In government IT one get’s used to the fact that you can’t win. In my view the answer to the Balkanization of government IT is more efficient sharing of applications, better procurement of applications and better sharing of data (if and when required), in other words the G-Cloud. The Cabinet Office in the UK has now released the documents envisioning G-Cloud Programme Phase 2.

Unfortunately, some people see this as another way of sharing citizen data amongst government and a mechanism of circumventing the now dumped ID card project! The latest portrayal of this view is in Computer Weekly.

In contrast to this view I’d argue that if we are to reduce the number of government data centres, reduce the cost of data connections, cut the charges paid to a shrinking band of suppliers (who have local government by the short & curlies) and reduce support costs, we have to look to another way of delivering IT services. G-Cloud can be the only way.

G-Cloud gives government the opportunity to dictate standards, quality and support to a level that the current regime of ‘divide and rule’ by suppliers has never permitted. It starts to give government IT the upper hand for once, so I can see why some won’t suppliers like it, but as to willy-nilly data-sharing – I don’t think so!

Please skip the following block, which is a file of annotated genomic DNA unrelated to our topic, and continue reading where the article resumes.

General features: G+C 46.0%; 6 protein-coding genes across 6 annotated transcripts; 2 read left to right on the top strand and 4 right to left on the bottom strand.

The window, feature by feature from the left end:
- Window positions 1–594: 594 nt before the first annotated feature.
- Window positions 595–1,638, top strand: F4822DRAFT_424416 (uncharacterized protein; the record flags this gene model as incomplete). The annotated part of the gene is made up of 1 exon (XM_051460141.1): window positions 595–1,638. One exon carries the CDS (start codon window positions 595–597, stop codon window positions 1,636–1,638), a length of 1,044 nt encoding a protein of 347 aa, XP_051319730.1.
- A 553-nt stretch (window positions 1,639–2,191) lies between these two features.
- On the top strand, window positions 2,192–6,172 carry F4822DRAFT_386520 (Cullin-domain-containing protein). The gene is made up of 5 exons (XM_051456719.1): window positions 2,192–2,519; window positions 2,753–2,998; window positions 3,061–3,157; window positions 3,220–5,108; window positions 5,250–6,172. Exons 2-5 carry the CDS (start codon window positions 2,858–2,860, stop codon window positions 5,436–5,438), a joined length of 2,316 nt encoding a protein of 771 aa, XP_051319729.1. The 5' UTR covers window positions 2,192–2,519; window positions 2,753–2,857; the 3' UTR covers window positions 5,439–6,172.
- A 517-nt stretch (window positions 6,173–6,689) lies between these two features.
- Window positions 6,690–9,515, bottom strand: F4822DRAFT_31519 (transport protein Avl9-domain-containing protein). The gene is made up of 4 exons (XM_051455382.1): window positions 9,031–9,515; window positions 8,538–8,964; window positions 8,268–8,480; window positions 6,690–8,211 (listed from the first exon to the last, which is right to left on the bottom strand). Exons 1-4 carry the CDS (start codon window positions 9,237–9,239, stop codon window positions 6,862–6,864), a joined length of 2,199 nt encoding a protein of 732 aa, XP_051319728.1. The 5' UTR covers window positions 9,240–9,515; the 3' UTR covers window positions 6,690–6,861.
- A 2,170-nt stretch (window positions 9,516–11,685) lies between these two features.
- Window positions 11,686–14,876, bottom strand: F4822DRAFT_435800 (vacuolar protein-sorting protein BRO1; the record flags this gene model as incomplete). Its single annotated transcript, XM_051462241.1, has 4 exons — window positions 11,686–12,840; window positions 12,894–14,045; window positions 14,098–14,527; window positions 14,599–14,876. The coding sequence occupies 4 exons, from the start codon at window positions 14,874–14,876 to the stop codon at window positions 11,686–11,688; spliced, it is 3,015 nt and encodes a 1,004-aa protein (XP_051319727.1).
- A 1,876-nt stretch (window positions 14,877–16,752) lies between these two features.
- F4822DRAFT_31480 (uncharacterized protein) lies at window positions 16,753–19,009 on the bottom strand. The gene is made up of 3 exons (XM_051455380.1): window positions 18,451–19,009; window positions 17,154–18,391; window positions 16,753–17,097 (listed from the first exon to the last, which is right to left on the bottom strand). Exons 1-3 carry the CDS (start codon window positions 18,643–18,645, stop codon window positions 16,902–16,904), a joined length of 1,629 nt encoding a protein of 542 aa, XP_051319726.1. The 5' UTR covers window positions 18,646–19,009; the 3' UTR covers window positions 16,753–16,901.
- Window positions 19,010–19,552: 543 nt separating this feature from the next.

2 Responses to Cloudsourcing

  1. […] This post was mentioned on Twitter by Paul Clarke, eDemocracy, Mick Phythian, Rupa Chilvers, PublicSectorBloggers and others. PublicSectorBloggers said: Cloudsourcing: In government IT one get’s used to the fact that you can’t win. In my view the answer to the Balk… […]

  2. Stu Mitchell says:

    Interesting post. The g-Cloud will hopefully facilitate a new way of government procurement. Funny how it sort-of takes on board not only the cloud (e.g. EC2) IaaS style of service – with multiple suppliers – but also takes on the App Store concept. I think it’s a great idea if it works. Someone has had some good ideas in government (unusually!) – the key to it will be the implementation.

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